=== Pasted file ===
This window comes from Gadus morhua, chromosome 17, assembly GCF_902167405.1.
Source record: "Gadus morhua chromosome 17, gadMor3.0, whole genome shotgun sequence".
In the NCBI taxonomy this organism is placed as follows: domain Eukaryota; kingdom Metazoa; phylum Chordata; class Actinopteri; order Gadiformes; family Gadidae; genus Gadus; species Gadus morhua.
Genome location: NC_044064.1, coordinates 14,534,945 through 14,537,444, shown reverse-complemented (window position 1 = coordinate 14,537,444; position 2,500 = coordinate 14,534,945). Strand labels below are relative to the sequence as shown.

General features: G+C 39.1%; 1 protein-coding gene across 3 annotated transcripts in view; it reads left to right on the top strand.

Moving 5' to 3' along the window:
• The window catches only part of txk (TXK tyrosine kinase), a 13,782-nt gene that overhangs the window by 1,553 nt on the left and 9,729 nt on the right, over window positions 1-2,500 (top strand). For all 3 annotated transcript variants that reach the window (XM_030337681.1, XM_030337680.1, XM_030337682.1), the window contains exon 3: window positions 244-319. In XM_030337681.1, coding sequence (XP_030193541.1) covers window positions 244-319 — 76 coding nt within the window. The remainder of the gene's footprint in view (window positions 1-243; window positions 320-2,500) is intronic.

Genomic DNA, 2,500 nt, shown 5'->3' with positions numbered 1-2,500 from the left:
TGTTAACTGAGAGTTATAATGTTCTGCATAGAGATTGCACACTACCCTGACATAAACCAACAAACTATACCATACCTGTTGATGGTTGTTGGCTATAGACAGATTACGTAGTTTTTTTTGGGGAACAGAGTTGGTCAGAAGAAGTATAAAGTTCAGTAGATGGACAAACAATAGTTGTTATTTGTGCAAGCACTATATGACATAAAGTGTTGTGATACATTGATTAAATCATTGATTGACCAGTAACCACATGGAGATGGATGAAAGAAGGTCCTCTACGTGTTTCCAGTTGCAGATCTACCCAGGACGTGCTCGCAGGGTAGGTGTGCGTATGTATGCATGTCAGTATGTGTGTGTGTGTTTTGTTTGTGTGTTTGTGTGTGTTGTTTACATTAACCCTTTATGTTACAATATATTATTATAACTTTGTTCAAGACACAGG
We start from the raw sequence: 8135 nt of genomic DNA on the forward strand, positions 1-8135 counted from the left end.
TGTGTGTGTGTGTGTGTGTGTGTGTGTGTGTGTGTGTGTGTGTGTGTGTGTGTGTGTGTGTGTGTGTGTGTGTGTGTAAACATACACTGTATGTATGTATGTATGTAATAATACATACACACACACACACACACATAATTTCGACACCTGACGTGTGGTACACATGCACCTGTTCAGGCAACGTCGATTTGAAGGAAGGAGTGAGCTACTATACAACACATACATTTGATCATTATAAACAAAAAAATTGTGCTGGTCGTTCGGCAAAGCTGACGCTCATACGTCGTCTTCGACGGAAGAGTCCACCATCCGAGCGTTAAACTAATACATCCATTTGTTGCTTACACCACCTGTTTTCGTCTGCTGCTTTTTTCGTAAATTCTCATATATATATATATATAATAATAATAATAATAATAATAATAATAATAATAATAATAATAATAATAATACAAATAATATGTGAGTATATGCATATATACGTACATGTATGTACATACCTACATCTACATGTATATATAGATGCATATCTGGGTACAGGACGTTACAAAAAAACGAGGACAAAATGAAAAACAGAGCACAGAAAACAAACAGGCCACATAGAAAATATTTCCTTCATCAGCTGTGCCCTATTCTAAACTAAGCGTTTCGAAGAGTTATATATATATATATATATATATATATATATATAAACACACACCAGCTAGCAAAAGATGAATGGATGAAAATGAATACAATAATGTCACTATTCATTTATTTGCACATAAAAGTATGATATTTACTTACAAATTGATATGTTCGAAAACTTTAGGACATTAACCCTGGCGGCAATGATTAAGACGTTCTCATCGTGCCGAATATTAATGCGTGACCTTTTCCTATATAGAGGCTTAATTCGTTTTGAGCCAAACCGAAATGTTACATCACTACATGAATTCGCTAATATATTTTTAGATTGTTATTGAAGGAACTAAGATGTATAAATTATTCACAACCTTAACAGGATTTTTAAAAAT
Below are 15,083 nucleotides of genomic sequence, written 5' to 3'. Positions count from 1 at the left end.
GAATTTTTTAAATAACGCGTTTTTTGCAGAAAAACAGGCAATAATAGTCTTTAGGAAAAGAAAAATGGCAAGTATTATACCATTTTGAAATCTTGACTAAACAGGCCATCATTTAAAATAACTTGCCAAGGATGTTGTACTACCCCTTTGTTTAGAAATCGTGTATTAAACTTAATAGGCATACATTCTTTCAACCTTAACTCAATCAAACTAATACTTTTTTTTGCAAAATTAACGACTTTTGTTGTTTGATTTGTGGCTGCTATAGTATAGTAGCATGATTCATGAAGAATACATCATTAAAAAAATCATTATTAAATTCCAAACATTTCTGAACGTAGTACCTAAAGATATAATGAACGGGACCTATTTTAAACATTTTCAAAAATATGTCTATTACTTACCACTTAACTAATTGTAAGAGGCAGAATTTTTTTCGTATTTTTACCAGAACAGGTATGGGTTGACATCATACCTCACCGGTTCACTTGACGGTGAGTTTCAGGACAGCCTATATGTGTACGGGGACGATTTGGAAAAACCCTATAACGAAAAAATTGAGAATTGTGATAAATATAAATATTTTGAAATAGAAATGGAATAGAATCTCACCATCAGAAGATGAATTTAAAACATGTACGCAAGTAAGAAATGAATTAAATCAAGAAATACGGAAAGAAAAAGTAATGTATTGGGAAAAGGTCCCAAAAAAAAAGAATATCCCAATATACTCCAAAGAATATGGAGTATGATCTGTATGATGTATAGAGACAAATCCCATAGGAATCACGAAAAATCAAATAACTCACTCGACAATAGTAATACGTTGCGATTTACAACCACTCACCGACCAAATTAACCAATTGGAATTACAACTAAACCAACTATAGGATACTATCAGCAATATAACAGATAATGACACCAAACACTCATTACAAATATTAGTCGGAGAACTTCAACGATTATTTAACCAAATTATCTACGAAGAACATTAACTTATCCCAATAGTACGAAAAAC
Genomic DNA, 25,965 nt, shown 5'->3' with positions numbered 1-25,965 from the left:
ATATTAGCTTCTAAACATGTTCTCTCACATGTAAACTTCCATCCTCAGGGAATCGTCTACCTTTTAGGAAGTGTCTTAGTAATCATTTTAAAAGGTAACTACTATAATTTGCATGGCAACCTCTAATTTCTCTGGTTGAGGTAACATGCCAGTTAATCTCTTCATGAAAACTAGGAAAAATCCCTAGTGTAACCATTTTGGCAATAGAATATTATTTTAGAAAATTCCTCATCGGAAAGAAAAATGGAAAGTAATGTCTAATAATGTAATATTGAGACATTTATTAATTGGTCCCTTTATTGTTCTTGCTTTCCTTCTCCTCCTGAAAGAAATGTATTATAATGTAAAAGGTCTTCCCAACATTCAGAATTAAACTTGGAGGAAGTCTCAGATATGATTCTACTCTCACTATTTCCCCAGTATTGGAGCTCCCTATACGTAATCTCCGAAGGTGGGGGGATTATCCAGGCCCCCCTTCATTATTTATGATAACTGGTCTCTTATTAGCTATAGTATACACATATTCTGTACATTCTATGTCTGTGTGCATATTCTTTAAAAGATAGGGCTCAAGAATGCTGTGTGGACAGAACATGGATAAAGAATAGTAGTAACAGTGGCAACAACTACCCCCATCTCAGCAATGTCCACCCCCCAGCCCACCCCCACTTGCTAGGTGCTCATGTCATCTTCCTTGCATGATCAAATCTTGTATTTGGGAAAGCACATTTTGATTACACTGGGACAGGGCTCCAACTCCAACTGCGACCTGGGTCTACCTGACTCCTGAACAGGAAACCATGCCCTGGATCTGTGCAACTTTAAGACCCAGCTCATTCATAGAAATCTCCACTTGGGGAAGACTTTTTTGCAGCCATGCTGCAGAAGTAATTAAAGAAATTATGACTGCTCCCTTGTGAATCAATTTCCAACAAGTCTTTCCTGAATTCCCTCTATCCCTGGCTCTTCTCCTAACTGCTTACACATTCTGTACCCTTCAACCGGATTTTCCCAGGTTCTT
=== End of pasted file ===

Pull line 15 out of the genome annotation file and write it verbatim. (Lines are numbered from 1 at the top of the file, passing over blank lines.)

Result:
ATATTAGCTTCTAAACATGTTCTCTCACATGTAAACTTCCATCCTCAGGGAATCGTCTACCTTTTAGGAAGTGTCTTAGTAATCATTTTAAAAGGTAACTACTATAATTTGCATGGCAACCTCTAATTTCTCTGGTTGAGGTAACATGCCAGTTAATCTCTTCATGAAAACTAGGAAAAATCCCTAGTGTAACCATTTTGGCAATAGAATATTATTTTAGAAAATTCCTCATCGGAAAGAAAAATGGAAAGTAATGTCTAATAATGTAATATTGAGACATTTATTAATTGGTCCCTTTATTGTTCTTGCTTTCCTTCTCCTCCTGAAAGAAATGTATTATAATGTAAAAGGTCTTCCCAACATTCAGAATTAAACTTGGAGGAAGTCTCAGATATGATTCTACTCTCACTATTTCCCCAGTATTGGAGCTCCCTATACGTAATCTCCGAAGGTGGGGGGATTATCCAGGCCCCCCTTCATTATTTATGATAACTGGTCTCTTATTAGCTATAGTATACACATATTCTGTACATTCTATGTCTGTGTGCATATTCTTTAAAAGATAGGGCTCAAGAATGCTGTGTGGACAGAACATGGATAAAGAATAGTAGTAACAGTGGCAACAACTACCCCCATCTCAGCAATGTCCACCCCCCAGCCCACCCCCACTTGCTAGGTGCTCATGTCATCTTCCTTGCATGATCAAATCTTGTATTTGGGAAAGCACATTTTGATTACACTGGGACAGGGCTCCAACTCCAACTGCGACCTGGGTCTACCTGACTCCTGAACAGGAAACCATGCCCTGGATCTGTGCAACTTTAAGACCCAGCTCATTCATAGAAATCTCCACTTGGGGAAGACTTTTTTGCAGCCATGCTGCAGAAGTAATTAAAGAAATTATGACTGCTCCCTTGTGAATCAATTTCCAACAAGTCTTTCCTGAATTCCCTCTATCCCTGGCTCTTCTCCTAACTGCTTACACATTCTGTACCCTTCAACCGGATTTTCCCAGGTTCTT